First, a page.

Last week, low paid council and education workers went on strike over pay and conditions.
I told the Civil Service minister in the Commons that I supported the public sector workers withdrawing their labour as an associate member of the Public and Commercial Services Union, which is not affiliated to the Labour Party.
I told him that public servants had suffered a 20 per cent cut to their living standards as a result of government policy.
I know that readers will have been inconvenienced by this action and I know that this was keenly felt by those on strike for the day.
After all, they are also users of public services as are their families and friends.
I know that no one who goes on strike does so lightly. After all, already low paid people will have a day’s pay docked and can ill afford the loss.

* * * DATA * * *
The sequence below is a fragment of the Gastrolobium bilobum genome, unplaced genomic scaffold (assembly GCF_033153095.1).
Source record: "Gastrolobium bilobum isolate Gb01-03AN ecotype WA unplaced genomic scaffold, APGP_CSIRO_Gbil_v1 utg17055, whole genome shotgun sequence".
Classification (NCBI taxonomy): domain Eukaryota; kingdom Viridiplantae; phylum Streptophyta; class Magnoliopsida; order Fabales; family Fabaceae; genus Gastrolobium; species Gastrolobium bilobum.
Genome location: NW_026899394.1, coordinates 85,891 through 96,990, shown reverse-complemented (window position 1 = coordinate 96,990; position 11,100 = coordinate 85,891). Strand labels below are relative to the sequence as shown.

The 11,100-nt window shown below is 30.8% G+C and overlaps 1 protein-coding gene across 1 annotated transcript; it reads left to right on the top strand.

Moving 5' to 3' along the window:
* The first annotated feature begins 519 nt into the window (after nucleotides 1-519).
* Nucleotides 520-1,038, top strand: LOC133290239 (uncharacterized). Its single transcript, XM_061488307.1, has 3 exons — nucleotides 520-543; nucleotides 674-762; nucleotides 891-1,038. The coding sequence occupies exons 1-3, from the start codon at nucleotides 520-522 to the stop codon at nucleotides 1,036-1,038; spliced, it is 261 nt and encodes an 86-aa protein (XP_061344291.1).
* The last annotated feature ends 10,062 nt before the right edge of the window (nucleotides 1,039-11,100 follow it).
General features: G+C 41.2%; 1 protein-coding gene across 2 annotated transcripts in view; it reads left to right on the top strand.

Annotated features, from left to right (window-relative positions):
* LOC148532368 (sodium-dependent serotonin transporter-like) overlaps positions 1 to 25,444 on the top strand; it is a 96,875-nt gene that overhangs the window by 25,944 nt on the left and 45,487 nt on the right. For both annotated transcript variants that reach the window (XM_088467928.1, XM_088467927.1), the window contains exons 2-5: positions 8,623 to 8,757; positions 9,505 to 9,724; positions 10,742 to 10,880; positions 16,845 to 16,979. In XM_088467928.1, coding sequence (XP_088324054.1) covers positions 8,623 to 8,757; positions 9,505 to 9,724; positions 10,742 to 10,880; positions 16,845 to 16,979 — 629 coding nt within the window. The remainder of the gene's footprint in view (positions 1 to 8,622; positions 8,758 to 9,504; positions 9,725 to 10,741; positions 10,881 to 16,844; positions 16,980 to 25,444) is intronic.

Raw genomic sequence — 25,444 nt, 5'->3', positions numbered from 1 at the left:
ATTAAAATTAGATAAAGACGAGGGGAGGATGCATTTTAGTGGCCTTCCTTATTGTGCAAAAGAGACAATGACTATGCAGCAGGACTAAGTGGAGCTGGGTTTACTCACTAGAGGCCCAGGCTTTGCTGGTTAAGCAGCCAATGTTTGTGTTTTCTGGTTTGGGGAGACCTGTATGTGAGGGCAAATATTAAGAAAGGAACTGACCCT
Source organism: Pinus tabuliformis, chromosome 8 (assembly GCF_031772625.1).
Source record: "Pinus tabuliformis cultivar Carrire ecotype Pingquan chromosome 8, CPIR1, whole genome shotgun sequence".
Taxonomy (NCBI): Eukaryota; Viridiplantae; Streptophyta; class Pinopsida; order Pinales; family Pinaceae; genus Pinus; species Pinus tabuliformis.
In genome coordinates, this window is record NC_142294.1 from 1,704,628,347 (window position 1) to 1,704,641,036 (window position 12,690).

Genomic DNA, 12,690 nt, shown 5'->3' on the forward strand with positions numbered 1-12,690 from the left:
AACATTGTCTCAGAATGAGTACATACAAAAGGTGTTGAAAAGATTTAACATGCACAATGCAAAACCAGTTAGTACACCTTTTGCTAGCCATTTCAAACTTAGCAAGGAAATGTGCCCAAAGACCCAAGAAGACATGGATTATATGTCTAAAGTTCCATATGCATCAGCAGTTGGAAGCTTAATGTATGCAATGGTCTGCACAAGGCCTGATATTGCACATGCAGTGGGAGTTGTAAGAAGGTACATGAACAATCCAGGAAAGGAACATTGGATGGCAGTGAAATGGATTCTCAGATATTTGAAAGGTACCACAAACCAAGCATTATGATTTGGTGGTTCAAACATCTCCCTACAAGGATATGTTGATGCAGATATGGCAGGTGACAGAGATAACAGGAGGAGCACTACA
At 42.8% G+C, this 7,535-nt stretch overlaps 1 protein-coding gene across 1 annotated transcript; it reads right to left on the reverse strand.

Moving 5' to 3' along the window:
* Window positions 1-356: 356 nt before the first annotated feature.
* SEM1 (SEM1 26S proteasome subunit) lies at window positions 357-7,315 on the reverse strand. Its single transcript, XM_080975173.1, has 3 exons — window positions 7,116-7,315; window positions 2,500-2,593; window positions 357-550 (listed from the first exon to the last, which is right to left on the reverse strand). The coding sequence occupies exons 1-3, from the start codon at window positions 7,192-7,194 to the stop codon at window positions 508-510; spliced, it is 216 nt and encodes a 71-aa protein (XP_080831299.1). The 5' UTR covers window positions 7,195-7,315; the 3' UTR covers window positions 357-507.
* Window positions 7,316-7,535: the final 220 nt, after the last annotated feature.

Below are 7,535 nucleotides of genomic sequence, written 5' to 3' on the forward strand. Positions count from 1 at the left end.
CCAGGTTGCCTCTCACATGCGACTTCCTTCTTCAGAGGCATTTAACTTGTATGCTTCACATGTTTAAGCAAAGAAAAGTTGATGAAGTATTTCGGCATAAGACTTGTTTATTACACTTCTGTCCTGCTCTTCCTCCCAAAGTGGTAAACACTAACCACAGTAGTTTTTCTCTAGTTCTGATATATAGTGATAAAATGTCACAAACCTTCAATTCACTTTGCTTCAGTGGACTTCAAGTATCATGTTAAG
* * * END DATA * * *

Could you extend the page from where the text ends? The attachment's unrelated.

Yet they were right to take the action they saw as necessary to defend themselves. It should always be a last resort.
But there is no point in having the universally acknowledged right to strike if it cannot be used when absolutely necessary.
It is a basic human right to withdraw one’s labour.
The government should seek an urgent resolution of the disputes.
My party accepts that there is a need for austerity to put the public finances back into order but that this should be done with greater fairness for the low paid and greater contributions from the wealthy.